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Access to remedy and COVID-19 in the Business and Human Rights field

Walker Syachalinga and Oliver Holland assess the risk to access to remedy in the second of their blogs discussing the impact of COVID-19 on the justice system.

The High Court
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Oliver is a partner in the international department specialising in international business and human rights actions primarily assisting Martyn Day. Walker is a paralegal to Oliver in the international department. 
Recent data shows that more than 140 countries have imposed various forms of lockdown measures since the start of the COVID-19 crisis. Part 1 of this blog assessed the challenges to open justice posed by measures restricting in-person access to court buildings in civil cases in England and Wales.  This second part assesses the risk to access to remedy posed by restrictions to in-person access to court buildings in cases involving business-related human rights abuses.
 

The measures

Access to remedy for victims of business-related human rights abuses forms the third pillar of the United Nation’s “Protect, Respect and Remedy” framework set out in the Guiding Principles on Business and Human Rights (‘UNGPs’).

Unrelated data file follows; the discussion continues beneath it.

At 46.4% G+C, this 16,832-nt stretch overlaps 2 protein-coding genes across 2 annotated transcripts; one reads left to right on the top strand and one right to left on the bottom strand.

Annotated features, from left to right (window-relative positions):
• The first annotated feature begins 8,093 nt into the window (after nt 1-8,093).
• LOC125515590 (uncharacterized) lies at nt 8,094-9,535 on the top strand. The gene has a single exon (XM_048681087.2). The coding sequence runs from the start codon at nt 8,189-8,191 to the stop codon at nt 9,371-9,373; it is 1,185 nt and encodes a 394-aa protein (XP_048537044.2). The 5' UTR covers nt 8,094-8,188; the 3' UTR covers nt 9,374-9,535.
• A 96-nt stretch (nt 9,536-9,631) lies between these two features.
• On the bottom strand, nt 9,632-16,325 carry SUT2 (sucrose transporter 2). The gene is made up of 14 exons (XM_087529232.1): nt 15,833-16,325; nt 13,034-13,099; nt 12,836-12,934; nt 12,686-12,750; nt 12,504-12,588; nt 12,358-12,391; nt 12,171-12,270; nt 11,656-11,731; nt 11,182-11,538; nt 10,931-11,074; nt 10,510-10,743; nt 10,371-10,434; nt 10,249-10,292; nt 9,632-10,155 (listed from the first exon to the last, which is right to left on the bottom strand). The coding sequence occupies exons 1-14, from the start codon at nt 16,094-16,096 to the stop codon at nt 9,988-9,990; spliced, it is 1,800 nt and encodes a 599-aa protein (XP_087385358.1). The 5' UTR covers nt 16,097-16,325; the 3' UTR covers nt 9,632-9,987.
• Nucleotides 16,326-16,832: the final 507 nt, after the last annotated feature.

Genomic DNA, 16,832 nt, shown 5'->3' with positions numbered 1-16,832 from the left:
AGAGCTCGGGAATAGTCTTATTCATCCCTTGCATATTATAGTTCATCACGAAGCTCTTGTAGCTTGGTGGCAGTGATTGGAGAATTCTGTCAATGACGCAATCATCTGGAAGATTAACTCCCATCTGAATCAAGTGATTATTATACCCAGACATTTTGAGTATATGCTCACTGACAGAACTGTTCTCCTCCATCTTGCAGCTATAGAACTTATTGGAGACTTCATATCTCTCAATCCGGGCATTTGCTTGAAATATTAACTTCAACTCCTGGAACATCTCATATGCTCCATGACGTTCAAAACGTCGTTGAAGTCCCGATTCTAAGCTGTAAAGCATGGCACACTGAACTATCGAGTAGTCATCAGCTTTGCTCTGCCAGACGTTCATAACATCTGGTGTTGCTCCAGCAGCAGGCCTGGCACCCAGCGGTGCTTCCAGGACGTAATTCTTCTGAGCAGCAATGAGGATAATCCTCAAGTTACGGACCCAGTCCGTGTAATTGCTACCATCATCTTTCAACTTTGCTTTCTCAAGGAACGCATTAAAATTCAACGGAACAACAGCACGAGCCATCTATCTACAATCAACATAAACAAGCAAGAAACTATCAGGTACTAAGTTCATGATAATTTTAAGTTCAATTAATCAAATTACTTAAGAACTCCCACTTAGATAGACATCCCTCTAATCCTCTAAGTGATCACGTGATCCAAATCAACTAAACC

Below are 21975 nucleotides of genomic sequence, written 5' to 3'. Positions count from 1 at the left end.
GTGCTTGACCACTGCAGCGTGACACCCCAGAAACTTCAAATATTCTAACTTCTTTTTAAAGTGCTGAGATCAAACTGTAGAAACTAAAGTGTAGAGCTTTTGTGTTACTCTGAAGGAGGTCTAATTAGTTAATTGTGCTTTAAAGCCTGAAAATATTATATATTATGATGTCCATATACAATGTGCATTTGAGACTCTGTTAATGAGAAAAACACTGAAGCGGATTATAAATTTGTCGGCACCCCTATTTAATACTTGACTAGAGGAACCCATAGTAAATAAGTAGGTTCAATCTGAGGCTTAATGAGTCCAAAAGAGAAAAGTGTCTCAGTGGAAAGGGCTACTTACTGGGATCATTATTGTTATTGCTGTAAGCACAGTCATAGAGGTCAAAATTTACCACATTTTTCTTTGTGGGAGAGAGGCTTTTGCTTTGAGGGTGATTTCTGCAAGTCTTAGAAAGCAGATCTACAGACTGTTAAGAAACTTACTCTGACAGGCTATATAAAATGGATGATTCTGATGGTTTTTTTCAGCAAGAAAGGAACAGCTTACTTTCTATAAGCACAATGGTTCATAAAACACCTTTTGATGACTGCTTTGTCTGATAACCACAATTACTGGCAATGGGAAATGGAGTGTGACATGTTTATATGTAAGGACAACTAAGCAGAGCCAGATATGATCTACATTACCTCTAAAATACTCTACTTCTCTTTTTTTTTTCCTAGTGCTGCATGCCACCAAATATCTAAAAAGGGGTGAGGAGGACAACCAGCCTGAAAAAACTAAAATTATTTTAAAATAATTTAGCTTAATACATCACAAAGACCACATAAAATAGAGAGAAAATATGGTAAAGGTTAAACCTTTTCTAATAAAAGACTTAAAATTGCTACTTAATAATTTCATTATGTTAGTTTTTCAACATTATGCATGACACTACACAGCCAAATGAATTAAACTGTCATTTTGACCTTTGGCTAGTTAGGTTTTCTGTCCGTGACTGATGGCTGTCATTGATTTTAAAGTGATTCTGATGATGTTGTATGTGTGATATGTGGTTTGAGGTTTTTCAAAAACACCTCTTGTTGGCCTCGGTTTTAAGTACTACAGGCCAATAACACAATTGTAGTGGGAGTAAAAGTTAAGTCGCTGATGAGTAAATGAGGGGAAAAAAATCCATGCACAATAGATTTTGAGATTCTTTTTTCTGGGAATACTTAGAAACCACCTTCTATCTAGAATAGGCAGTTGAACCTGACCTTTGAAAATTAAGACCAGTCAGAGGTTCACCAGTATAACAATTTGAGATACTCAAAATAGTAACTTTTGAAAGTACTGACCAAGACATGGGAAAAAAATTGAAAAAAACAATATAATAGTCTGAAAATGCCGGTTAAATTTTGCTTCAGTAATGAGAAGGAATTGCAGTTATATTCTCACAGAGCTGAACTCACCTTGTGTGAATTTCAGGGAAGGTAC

States introducing measures to restrict in-person access to court buildings during the COVID-19 crisis face the challenge of ensuring accountability for business-related human rights abuses and continuing access to remedies for victims of such abuses.
 
According to the International Commission of Jurists (‘ICJ’), measures bearing on the right to access to remedy include the suspension of non-urgent cases; the impact of limitation periods on cases during periods of lockdown; and the move to telephone, video-conferencing and electronic filing.
 
Measures have been implemented both in the home countries of multi-national companies (such as Australia, Canada, USA and the United Kingdom) and in host countries where their subsidiaries operate (such as South Africa, India and Nigeria).
 

Suspension of non-urgent cases

In Canada, for example, the Federal Court adjourned or cancelled all in-person hearings with the exception of urgent or exceptional matters and other very limited hearings. Similarly, South Africa's COVID-19 provisions limit access to court buildings to only those with a material interest in urgent matters. This includes members of the media, legal practitioners, the accused, witnesses, litigants and those supporting them.
 
The ICJ cautions that in choosing which cases are urgent, States must give priority to those involving human rights violations; vulnerable groups such as women, children, older people and the disabled; and cases involving the deprivation of liberty.
 
In the business and human rights context, vulnerable groups include migrant labourers—a fact reflected in recent calls by NGOs for an urgent transitional justice mechanism for migrant labourers impacted by the closure of courts and other labour dispute mechanisms during the Covid-19 crisis.
 

 
Procedural amendments

Many States have adopted measures to limit the impact of the restrictions to in-person hearings described above. In many cases, this has involved amending procedures to help ensure that access to remedy is maintained.